Other options for breakfast, catering to international tourists and highlighting some of Thailand’s local eats, included noodle soups, eggs, pancakes, dim sum, Danish, cereals and yogurt with all the toppings, fruit, cold cuts, cheese, etc. But the fruit juice station was a highlight each morning, always with a different selection. Orange and apple were familiar, but there was also guava, watermelon, kiwi, and mango. Later in Chiang Mai, we’d discover Roselle and Chrysanthemum juices.
Our time in Koh Samui was basically spent doing a bunch of nothing. We lazed on the beach, lazed in the pool, lazed in our hotel room, etc. In the afternoons we crossed the street to Ninja Crepe for some cheap lunch. Freshly prepared noodles or some chicken curry over rice set us back about $3.00 each.
Our favorite item on the menu though (and where the restaurant gets its name from) was the Ninja Crepe – a traditional dessert of mango with sweetened sticky rice served wrapped in roti (a thin pancake crepe). As soon as we took a bite, we knew we had found our go to lunch spot for the rest of our days in Koh Samui.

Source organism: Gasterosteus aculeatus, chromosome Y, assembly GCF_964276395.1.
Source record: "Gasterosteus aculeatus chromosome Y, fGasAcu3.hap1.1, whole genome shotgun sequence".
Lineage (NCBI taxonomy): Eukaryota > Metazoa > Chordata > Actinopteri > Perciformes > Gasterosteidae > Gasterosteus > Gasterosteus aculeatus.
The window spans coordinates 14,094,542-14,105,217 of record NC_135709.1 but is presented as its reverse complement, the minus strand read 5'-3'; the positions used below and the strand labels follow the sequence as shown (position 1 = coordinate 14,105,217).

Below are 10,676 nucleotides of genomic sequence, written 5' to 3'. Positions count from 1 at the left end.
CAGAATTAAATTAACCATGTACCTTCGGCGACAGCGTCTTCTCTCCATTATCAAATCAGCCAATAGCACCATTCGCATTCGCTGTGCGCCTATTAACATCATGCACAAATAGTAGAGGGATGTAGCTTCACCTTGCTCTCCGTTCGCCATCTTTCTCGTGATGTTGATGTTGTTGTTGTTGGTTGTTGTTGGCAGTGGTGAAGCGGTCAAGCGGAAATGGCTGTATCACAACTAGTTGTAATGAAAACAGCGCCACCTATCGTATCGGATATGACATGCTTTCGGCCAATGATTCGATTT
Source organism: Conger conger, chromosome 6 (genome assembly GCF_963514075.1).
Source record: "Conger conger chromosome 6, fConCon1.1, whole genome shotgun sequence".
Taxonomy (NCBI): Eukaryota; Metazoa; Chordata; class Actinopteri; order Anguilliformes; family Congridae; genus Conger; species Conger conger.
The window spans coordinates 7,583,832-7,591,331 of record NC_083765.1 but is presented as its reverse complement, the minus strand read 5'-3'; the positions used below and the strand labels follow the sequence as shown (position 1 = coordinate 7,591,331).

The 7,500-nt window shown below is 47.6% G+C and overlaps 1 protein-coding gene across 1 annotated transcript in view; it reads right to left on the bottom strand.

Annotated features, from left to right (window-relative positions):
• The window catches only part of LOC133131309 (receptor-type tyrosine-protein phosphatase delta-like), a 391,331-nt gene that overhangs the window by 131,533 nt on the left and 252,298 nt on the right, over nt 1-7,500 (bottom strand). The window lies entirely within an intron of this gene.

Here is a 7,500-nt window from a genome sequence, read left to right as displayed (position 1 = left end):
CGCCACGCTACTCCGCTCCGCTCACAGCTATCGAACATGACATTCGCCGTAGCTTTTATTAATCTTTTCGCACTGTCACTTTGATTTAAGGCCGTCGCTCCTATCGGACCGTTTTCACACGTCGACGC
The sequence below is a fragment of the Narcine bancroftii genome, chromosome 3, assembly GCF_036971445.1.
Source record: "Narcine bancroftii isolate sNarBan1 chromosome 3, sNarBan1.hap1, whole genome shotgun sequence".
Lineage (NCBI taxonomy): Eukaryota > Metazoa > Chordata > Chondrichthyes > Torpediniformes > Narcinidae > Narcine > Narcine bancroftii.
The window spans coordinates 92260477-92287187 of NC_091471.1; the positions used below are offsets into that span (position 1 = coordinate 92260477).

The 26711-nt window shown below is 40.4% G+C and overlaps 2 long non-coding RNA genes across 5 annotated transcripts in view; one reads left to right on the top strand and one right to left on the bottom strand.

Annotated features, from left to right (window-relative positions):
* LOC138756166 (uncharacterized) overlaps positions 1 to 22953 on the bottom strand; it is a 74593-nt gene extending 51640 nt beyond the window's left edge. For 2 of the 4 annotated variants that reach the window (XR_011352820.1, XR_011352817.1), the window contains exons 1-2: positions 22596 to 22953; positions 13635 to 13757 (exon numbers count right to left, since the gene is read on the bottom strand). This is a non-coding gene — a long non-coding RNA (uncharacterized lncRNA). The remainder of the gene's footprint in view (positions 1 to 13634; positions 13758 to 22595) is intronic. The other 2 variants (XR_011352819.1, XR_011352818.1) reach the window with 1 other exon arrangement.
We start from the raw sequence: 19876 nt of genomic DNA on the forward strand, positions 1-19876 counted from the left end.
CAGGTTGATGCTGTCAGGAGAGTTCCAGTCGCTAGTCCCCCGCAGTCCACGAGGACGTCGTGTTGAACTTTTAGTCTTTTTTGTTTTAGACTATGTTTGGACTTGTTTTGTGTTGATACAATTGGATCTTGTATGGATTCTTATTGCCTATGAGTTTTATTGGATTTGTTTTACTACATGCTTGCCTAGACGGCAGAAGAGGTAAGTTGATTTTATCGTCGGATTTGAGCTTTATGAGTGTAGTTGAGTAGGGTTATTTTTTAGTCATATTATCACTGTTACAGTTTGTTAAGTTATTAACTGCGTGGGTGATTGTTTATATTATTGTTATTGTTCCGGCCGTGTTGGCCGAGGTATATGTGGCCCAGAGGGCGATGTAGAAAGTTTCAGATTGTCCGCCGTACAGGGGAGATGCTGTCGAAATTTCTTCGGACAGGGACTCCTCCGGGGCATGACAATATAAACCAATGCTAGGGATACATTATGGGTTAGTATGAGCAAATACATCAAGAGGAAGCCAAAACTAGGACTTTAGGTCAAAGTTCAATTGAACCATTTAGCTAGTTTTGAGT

For dinner, we ventured to the local night market which featured a long line of food stalls. Five dollar fish platters and two dollar fried chicken plates were some of our favorites, and we always ended the night with some made to order ice cream.
When we found ourselves tired of the beach, we sought out what seemed to be the Thai national pastime: massages. Massage parlors were found on almost every corner and with prices ranging from $8 to $20 for an hour’s massage (depending on the type), and we indulged ourselves at every chance we got. Honestly, I think I was massaged on average every other day while we were in Thailand. Thai massage, foot massage, head and shoulder massage, full body without oil, full body with oil – we had it all.
After four days of being pampered like a Kobe beef cow and tanned to a crispy golden brown, Mr. S and I bid farewell to Koh Samui and headed off to Chiang Mai – the land of elephants and Kow Soi noodles! Stay tuned for more on Chiang Mai in my next post…